HomeNS SentinelN/S Sentinel NewsNorth Brunswick 'pops' with color during student art show

North Brunswick ‘pops’ with color during student art show

NORTH BRUNSWICK – Upon first observation, it seemed as if a toy vending machine was located in the middle of the Media Resource Room at North Brunswick Township High School (NBTHS).

When taking a closer look, an Art Pop dispenser was discovered: a collection of original student-made buttons that can purchased for 50 cents a “pop.”

Valerie Grollman, of the NBTHS Art Department, said she was inspired by the Art-o-mat project, which converts retired cigarette machines into art vending machines. She asked students to put their artwork on buttons, and then other students could buy them randomly from the machine. She said students love seeing their classmates adorning their backpacks and clothing with their drawings.

“They feel and know they’re a working artist,” Grollman said.

Through the support of a Parent-Teacher-Student Organization mini grant, the plan is to eventually include a QR code that will link original writing and music created by the students to the buttons. Grollman would also like to place the machine at various places around town.

Since February, the machine has raised more than $200 to fund scholarships for deserving art students at the high school.

“It’s important to have great arts in the school because good arts support good learning,” she said.

The Art Pop dispenser was just one component of the North Brunswick School District’s Pop-Up Art Show on May 10.

About 70 residents were waiting outside prior to the show opening at 5:30 p.m., ready to view more than 300 works of art encompassing a variety of media – from ceramics and painting to photography and collage –  representing the artistic talents of students whose ages range from pre-kindergarten through high school. The room was packed until 8 p.m., with an estimated 500 students, staff members, family members and friends coming through the doors, Grollman said.

“With a pop up, it’s a short lived affair. It’s up and gone. It creates the ambience of the show,” Grollman said. “Art is like life, in that it is fleeting. You take it all in, knowing it’s not going to last.”

Gage Oake, a sixth-grader at Linwood Middle School, could not wait to show off his artwork. Arriving at the school before 5 p.m., he eagerly spoke about an extra dinosaur drawing he was bringing to the show.

“I’ve been drawing dinosaurs since I as a toddler,” the 12-year-old said. “They’re giant, famous reptiles.”

He said he loves art because “it’s just making my own, almost, world. You can use your own imagination. It’s scientifically accurate, but it’s cartoonish.”

Anastasia Kozyrenko, an eighth grade student at Linwood, had her street art on display.

“It’s a way people express their feelings,” she said. “You can learn about people from this. By looking at mine, you can see I really like to travel … and my map looks really old, like a burned out map.”

Using art as more than just a creative outlet, Anastasia said she applies it practically in her schoolwork. She said in class, she tends to read a math problem, but then draws a picture to help her understand the problem more.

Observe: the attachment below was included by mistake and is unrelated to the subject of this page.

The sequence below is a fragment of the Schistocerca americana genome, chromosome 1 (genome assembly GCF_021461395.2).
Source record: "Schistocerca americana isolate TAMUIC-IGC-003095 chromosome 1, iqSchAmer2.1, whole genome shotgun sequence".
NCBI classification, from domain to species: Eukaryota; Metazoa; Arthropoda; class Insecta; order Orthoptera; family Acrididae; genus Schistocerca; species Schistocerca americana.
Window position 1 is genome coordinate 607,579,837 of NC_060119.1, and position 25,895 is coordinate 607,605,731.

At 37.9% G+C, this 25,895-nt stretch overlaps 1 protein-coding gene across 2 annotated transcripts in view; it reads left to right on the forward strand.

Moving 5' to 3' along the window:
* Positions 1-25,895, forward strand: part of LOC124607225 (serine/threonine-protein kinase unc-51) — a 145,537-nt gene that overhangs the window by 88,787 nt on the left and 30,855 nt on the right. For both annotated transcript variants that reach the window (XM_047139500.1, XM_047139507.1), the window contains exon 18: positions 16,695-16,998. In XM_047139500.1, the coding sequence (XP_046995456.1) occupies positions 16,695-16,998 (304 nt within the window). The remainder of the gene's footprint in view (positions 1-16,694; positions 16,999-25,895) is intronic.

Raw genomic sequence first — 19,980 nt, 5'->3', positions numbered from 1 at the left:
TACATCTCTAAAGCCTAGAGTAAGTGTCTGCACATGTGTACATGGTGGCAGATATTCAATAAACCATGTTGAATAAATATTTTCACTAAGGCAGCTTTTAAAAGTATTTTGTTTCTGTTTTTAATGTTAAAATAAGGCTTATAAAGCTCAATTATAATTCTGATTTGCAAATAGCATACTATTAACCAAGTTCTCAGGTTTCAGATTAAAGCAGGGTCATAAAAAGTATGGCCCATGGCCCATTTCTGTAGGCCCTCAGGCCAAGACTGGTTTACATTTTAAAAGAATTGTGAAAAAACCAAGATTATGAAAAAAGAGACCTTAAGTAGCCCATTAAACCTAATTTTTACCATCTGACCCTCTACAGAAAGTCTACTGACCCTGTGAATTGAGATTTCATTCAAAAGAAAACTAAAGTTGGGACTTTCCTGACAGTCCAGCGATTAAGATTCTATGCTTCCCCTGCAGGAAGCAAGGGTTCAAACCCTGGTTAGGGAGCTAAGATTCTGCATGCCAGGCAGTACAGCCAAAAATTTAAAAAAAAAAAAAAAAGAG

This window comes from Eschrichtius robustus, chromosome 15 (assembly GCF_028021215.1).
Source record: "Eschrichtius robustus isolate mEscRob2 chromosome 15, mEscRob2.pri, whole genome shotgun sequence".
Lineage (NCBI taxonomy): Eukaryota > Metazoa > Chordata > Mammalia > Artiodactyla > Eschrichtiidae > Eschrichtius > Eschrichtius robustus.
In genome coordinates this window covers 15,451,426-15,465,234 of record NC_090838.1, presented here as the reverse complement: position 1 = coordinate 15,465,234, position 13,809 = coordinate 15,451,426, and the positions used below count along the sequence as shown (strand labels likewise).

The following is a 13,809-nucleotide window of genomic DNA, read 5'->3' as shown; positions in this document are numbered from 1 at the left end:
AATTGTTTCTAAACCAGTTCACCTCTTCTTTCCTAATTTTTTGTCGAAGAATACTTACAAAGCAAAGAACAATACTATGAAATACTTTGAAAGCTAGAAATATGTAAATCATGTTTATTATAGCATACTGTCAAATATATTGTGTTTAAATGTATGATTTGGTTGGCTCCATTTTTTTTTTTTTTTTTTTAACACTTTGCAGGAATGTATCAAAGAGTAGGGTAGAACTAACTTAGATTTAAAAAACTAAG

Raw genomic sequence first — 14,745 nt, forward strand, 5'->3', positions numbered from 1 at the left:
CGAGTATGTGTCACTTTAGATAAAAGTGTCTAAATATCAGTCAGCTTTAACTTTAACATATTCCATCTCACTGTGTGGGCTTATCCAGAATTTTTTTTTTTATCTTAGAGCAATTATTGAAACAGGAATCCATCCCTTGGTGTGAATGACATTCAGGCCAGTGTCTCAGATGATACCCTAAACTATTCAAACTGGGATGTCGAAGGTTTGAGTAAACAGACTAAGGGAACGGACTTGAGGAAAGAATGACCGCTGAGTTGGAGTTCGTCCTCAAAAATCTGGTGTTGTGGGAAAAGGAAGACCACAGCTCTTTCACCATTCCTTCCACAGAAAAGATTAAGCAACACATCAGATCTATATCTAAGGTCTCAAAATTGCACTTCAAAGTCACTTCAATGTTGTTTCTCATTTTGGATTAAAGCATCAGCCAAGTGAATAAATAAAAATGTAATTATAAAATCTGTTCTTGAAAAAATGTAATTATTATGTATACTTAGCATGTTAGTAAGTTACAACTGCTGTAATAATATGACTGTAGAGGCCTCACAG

“It helps me get through my geometry struggles,” she said. “Art is a pretty important subject.”

Kayla Henry, a sophomore at NBTHS, applies language art skills to her art projects.

Completing a calligraphy assignment that features the quote, “The moment when you want to quit is the moment when you need to keep pushing,” she said she was inspired by struggling with her grades in past years, but deciding this year she was going to put in more effort.

“It relates to me,” she said.

Drawing cartoons since kindergarten “for fun,” Kayla said people tend not to realize what a skill calligraphy is.

“Calligraphy is graceful but simple at the same time,” she said.

She said it was an “honor” to see her artwork on display.

“It’s cool to see people who are better than you, especially if they’re younger, because they’re trying really hard,” she said.

Sofia Suhan, a third-grader at Judd Elementary School, is one such younger student. She proudly showed her patterned corn drawn with crayons to her family.

“I like to draw flowers, and the outside,” she said. “It’s fun. It’s fun to color.”

In addition to the art display, live music was provided by musicians from Linwood Middle School and NBTHS.

There were also interactive stations for attendees to exercise their creative side in a Maker Space button project, or by transforming into the “Mona Lisa” and other famous fine art images at the “Picture Yourself” photoshoot area.

During the show, student work was chosen by North Brunswick Board of Education members to display in the board building and to adorn the pages of the district’s annual calendar.

“New Jersey, in general, supports arts in the schools. New Jerseyans really value their students being able to be involved in school art projects. It raises grades and it raises pre-college test scores,” Grollman said.

Contact Jennifer Amato at jamato@newspapermediagroup.com.

- Advertisment -

Stay Connected


Current Issue